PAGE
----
身為英國最早的女性攝影家之一，海沃頓（Clementina, Lady Hawarden, 1822-65）在近七年的創作生涯中，以青春期的女兒們為焦點，拍攝近八百幅作品。在居家背景中，海沃頓藉由服裝、光影變化與表情姿態，讓女兒們在鏡頭前流暢地轉換為各種身份，打造出強烈的戲劇感。過往研究雖注意到海沃頓的獨特風格，但相關詮釋仍屬有限。本文則將其作品回歸原初創作脈絡，指出家庭相本特有的私密性，是促成此類戲劇性展演的關鍵背景。透過參照比對各式文本、視覺材料，可知海沃頓作品不僅是紀錄少女成長的家庭文件，更大量採納當時居家概念、性別區隔與時尚儀節中的重要元素，以高度自覺創作而成。此外，維多利亞時期豐富多樣的戲劇文化，也啟發海沃頓女兒們的跨階級、跨性別展演。最終，當家庭相本的私人脈絡，與攝影的真實指涉性相互結合，海沃頓作品中的各式少女形貌，遂成為一場有意為之的紙上嘉年華。真實與戲耍的邊界逐漸模糊，最清晰驗證的，則是她們主動展演、建構的女性氣質。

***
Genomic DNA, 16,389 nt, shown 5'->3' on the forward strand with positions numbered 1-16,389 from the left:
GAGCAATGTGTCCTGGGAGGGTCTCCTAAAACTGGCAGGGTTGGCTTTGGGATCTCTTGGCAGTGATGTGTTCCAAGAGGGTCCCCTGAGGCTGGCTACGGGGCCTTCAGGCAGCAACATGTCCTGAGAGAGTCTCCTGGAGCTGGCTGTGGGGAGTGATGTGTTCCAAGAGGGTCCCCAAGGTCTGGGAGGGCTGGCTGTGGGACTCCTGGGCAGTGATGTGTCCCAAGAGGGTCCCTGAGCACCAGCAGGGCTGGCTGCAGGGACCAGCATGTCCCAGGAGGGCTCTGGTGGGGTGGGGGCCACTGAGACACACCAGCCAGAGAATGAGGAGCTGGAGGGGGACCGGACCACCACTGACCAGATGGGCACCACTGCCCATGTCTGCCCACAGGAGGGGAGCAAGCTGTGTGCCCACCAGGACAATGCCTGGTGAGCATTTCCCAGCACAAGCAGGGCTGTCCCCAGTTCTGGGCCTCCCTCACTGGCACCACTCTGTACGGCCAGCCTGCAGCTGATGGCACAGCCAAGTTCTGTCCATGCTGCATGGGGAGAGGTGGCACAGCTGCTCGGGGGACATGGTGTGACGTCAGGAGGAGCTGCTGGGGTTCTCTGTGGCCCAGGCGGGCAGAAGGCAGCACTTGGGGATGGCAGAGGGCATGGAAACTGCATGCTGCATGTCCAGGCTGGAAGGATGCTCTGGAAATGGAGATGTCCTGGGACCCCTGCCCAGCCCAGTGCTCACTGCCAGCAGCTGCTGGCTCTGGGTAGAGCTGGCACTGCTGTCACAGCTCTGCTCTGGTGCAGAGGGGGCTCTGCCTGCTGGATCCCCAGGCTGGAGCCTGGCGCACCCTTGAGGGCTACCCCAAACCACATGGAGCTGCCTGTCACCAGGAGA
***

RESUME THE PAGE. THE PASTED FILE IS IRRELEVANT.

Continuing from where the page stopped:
As one of the first lady amateur photographers in England, Clementina, Lady Hawarden (1822-65) produced over 800 works during the last seven years of her life. Focusing on her adolescent daughters, Hawarden created her oeuvre at the family's house in London. This domestic setting was transformed into a background for their private tableaux-vivant, and was further dramatized via her manipulation of costumes, contrast of light and shadow, as well as the Hawarden girls' lively performances in front of camera. Existent studies have noted the theatricality in her photographs, but they still await a culturally-contextualized interpretation. This article retrieves the original context of Hawarden's works, that is, the Victorian family album, arguing that the privateness of album is the key to understand the Hawarden's photographic creation. It not only served as a family document recording images of her daughter's girlhood, it also offered a poetic license with which the Hawarden girls could freely adapt and amalgamate various visual elements from popular cultures into their performances. Through examining contemporary ideas of domesticity, femininity, and the ways in which these ideologies were transmitted through fictions, fashion plates, conduct books, and dramas, this article indicates that Hawarden had created deliberate performances of femininity. These were not, however, simple confirmations of existent ideals of womanhood. Rather, through their masquerade and playful interpretation, the Hawardens had made their images into parody, which blurs the boundaries between the real and the performed, and makes clear the constructive nature of femininity.